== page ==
|The first excerpt represents the past or something you must release, and is drawn from Kenilworth by Walter Scott:
matters of human life, above which the gratitude of posterity has
long elevated them. A few of Leicester's interlocutory sentences
ran as follows:--
"Poynings, good morrow; and how does your wife and fair daughter?
Why come they not to court?--Adams, your suit is naught; the
Queen will grant no more monopolies. But I may serve you in
another matter.--My good Alderman Aylford, the suit of the City,
affecting Queenhithe, shall be forwarded as far as my poor
interest can serve.--Master Edmund Spenser, touching your Irish
petition, I would willingly aid you, from my love to the Muses;
but thou hast nettled the Lord Treasurer."
|The second excerpt represents the present or the deciding factor of the moment, and is drawn from Ten Years Later by Alexandre Dumas:
affair is hardly worth the trouble of blood being shed
almost in the presence of the princess. M. de Wardes speaks
ill of M. d'Artagnan, with whom he is not even acquainted."
"What, monsieur," said De Wardes, setting his teeth hard
together, and resting the point of his sword on the toe of
his boot, "do you assert that I do not know M. d'Artagnan?"
"Certainly not; you do not know him," replied Raoul, coldly,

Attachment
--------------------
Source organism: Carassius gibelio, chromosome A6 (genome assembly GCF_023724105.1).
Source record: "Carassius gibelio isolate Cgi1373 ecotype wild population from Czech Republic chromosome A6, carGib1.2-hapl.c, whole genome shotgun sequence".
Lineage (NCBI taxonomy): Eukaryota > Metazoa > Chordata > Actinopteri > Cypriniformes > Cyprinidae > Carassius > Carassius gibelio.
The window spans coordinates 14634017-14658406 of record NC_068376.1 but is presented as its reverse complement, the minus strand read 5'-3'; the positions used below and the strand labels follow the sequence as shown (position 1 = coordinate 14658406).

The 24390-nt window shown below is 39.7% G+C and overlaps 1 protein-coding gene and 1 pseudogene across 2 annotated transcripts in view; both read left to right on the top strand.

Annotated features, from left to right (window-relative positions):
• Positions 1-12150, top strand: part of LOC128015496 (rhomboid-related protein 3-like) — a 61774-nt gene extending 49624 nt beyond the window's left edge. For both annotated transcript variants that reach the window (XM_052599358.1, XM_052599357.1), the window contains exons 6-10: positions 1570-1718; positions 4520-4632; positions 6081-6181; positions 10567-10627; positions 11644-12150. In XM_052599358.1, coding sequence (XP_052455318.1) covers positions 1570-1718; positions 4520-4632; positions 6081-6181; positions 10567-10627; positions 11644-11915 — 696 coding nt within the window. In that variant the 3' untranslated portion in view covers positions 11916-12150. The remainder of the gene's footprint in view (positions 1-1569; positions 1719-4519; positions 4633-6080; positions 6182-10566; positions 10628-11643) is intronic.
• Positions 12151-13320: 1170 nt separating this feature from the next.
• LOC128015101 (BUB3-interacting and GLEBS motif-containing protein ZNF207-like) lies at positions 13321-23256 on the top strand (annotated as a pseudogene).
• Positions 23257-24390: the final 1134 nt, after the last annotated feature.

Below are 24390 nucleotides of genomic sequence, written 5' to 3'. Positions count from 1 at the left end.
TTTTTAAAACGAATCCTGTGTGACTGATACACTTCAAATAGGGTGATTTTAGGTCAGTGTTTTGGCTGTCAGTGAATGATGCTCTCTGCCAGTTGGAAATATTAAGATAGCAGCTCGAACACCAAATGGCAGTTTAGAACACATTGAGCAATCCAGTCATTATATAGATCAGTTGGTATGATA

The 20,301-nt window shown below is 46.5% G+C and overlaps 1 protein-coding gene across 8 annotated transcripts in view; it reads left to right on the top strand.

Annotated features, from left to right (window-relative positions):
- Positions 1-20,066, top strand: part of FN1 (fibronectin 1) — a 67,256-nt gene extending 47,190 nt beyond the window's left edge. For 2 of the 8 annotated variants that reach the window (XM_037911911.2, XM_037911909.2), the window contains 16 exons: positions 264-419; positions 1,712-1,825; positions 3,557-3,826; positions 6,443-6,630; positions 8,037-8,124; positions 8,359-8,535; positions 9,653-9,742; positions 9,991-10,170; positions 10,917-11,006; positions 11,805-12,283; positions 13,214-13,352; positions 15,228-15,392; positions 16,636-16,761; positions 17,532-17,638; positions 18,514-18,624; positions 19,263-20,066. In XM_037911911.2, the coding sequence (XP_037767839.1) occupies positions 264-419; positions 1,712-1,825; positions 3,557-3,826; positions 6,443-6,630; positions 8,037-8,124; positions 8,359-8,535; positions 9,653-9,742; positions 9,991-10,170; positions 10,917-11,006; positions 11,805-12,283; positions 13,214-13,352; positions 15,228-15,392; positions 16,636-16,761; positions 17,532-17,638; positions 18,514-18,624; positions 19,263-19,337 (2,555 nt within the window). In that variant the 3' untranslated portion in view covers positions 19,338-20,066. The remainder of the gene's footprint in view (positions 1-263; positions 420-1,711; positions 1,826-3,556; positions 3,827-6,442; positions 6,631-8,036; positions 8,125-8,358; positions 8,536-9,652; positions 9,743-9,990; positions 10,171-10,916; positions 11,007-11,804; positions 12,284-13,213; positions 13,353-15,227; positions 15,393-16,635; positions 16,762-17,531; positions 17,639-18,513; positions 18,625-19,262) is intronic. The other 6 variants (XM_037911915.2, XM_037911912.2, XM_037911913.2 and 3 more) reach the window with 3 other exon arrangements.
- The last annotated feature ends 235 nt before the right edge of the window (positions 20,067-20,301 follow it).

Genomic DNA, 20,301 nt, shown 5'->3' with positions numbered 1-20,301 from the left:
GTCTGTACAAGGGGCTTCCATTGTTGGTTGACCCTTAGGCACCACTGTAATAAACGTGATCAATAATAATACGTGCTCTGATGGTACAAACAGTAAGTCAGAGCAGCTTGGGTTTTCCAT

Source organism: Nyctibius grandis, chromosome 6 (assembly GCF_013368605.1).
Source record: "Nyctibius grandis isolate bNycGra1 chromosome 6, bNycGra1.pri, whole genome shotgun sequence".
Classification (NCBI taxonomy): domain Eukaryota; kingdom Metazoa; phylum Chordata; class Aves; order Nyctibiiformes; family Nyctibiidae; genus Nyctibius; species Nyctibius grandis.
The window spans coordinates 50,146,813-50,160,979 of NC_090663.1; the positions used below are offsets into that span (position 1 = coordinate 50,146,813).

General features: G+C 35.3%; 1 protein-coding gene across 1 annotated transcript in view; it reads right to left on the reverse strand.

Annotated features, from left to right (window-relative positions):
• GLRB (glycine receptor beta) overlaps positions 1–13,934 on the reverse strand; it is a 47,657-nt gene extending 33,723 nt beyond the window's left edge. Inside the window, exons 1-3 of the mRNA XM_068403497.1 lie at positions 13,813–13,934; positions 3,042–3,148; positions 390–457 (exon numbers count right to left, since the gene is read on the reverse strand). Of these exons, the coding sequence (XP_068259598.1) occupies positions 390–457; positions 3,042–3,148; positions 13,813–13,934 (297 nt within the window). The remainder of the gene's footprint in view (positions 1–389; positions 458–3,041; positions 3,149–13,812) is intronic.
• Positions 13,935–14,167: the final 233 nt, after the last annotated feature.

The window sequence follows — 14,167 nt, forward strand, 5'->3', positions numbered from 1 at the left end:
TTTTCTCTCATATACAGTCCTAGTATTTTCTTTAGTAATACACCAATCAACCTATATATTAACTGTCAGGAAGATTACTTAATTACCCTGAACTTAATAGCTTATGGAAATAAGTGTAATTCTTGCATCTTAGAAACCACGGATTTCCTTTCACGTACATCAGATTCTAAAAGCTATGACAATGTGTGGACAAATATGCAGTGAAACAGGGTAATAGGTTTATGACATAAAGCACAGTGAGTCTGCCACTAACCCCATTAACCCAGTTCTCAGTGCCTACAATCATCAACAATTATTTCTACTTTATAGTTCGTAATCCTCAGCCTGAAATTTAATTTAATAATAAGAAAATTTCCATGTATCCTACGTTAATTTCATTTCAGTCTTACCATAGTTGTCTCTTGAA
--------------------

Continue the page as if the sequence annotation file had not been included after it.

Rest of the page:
"and you are even not aware where he is to he found."
"Not know where he is?"
"Such must be the case, since you fix your quarrel with him
upon strangers, instead of seeking M. d'Artagnan where he is
Ten Years Later
|The third excerpt represents the future or something you must embrace, and is drawn from Astoria by Washington Irving:
shelter their old people, their wives, and their children, the
men of the tribe are almost continually on the foray and the
scamper. They are, in fact, notorious marauders and horse-
stealers; crossing and re-crossing the mountains, robbing on the
one side, and conveying their spoils to the other. Hence, we are
told, is derived their name, given to them on account of their
unsettled and predatory habits; winging their flight, like the
crows, from one side of the mountains to the other, and making
free booty of everything that lies in their way. Horses, however,
are the especial objects of their depredations, and their skill
and audacity in stealing them are said to be astonishing. This is